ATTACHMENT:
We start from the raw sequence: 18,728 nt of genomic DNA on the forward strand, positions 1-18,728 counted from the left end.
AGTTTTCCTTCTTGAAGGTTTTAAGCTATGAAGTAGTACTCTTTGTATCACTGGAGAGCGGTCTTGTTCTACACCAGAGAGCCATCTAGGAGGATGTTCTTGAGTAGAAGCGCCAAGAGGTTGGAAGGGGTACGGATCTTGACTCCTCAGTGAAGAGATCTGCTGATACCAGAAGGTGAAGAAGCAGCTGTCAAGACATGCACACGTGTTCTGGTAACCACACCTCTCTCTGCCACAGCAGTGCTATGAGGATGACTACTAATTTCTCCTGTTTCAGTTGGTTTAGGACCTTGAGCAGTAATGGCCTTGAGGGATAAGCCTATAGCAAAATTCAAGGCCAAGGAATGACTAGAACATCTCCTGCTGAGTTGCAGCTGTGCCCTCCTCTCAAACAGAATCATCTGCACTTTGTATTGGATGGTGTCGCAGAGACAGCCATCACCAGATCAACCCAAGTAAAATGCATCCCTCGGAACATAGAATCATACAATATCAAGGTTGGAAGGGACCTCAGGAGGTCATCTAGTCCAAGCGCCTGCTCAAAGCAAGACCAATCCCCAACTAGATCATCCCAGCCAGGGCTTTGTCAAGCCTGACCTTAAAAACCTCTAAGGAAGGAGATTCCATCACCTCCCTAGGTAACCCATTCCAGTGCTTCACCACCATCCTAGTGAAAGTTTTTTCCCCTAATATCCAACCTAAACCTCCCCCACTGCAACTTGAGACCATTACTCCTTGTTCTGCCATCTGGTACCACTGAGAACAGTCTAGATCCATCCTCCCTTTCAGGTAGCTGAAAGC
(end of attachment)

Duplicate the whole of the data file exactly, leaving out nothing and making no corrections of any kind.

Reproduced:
We start from the raw sequence: 18,728 nt of genomic DNA on the forward strand, positions 1-18,728 counted from the left end.
AGTTTTCCTTCTTGAAGGTTTTAAGCTATGAAGTAGTACTCTTTGTATCACTGGAGAGCGGTCTTGTTCTACACCAGAGAGCCATCTAGGAGGATGTTCTTGAGTAGAAGCGCCAAGAGGTTGGAAGGGGTACGGATCTTGACTCCTCAGTGAAGAGATCTGCTGATACCAGAAGGTGAAGAAGCAGCTGTCAAGACATGCACACGTGTTCTGGTAACCACACCTCTCTCTGCCACAGCAGTGCTATGAGGATGACTACTAATTTCTCCTGTTTCAGTTGGTTTAGGACCTTGAGCAGTAATGGCCTTGAGGGATAAGCCTATAGCAAAATTCAAGGCCAAGGAATGACTAGAACATCTCCTGCTGAGTTGCAGCTGTGCCCTCCTCTCAAACAGAATCATCTGCACTTTGTATTGGATGGTGTCGCAGAGACAGCCATCACCAGATCAACCCAAGTAAAATGCATCCCTCGGAACATAGAATCATACAATATCAAGGTTGGAAGGGACCTCAGGAGGTCATCTAGTCCAAGCGCCTGCTCAAAGCAAGACCAATCCCCAACTAGATCATCCCAGCCAGGGCTTTGTCAAGCCTGACCTTAAAAACCTCTAAGGAAGGAGATTCCATCACCTCCCTAGGTAACCCATTCCAGTGCTTCACCACCATCCTAGTGAAAGTTTTTTCCCCTAATATCCAACCTAAACCTCCCCCACTGCAACTTGAGACCATTACTCCTTGTTCTGCCATCTGGTACCACTGAGAACAGTCTAGATCCATCCTCCCTTTCAGGTAGCTGAAAGC